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Drug Addiction Statistics

It is an unfortunate fact that drug addiction is truly an epidemic in society today, and drug addiction statistics prove this. The most current drug addiction statistics show that a majority of adult Americans have tried some type of drug at least once or twice in their lives. Drug addiction statistics show that as of 2004, 22.5 million Americans aged 12 or older were considered past year substance dependent or as having abused drugs, an estimated 9.4% of the population. Of these individuals, 3.4 million were classified as being substance dependence or as having abused both alcohol and illicit drugs.

This is a broad problem, effecting all age groups, ethnicities, and backgrounds. It seems that no one is immune. Some of the most alarming drug addiction statistics reflect a drug problem amongst youth as well as older Americans, a recently emerging trend which is forecasted to only get worse within the next several years. If left untreated, this problem could have devastating consequences for future generations. This is why it is important to bring about awareness of the current drug addiction statistics and trends, so that the problem can be addressed and proper measures taken to fix the drug problem in the U.S. and around the world.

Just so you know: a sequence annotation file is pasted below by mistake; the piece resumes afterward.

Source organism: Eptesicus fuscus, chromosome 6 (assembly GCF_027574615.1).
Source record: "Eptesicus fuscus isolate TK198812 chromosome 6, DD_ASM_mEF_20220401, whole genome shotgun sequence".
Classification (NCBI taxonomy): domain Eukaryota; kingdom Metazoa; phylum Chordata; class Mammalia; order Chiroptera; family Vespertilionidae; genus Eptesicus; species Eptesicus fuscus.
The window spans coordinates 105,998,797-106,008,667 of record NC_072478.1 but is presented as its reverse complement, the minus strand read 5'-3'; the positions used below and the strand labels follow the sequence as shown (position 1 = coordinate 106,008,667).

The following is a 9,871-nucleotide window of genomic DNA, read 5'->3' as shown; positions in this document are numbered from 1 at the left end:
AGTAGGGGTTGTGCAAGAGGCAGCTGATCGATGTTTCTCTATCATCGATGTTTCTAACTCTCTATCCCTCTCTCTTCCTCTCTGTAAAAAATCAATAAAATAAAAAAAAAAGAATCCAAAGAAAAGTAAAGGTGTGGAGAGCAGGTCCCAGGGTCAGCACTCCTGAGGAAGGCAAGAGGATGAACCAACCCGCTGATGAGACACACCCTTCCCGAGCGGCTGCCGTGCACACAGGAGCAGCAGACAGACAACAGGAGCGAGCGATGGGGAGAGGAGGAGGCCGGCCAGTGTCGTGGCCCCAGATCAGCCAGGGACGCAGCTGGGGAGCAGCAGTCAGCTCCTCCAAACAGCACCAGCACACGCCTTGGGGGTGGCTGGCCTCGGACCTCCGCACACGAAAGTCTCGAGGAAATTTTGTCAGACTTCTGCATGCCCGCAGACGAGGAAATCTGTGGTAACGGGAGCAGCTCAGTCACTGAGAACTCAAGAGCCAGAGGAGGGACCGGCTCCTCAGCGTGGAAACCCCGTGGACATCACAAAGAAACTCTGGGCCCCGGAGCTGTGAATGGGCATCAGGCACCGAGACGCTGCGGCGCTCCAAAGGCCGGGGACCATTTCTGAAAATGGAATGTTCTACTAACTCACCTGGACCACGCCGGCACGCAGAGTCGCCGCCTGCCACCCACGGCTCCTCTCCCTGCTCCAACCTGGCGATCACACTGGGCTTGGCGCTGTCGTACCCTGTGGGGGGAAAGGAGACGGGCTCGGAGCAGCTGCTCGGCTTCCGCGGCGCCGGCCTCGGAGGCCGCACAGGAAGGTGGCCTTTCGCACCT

Alcohol is a drug, and although consumption of alcohol is legal and widely accepted in society today, millions of individuals struggle with alcohol addiction and the dire consequences of this problem. Nationally, over 50% of Americans aged 12 or older report having consumed alcohol within the past month, a relatively consistent statistics over the years. In adults 50 years and older, alcohol was the most frequently reported primary substance of abuse for all treatment admissions. Of these, 76% were 65 and older. That's a lot of individuals consuming alcohol on a monthly basis, which is the most used and abused drug in the world.

Now let's take a look at the consequences of alcohol abuse and addiction. Many individuals who drink and binge drink, also drink and drive. As of 2008 for example, drug addiction statistics show that 31.2 million people 12 years of age or older reported driving after drinking alcohol at least once in the past year. In the US alone, alcohol is responsible for over 17,000 deaths per year due to individuals driving while under the influence of alcohol, which accounts for 41% of all road accidents in the nation. Alcoholism causes 500 million lost workdays per year, and in 2002 the World Health Organization estimated that 1.8 million deaths every year were directly attributable to alcohol consumption. Drug addiction statistics also show that alcohol causes approximately 20% to 30% of esophagus cancer, cirrhosis of the liver, epilepsy, liver cancer, murder, homicide, and motor vehicle accidents.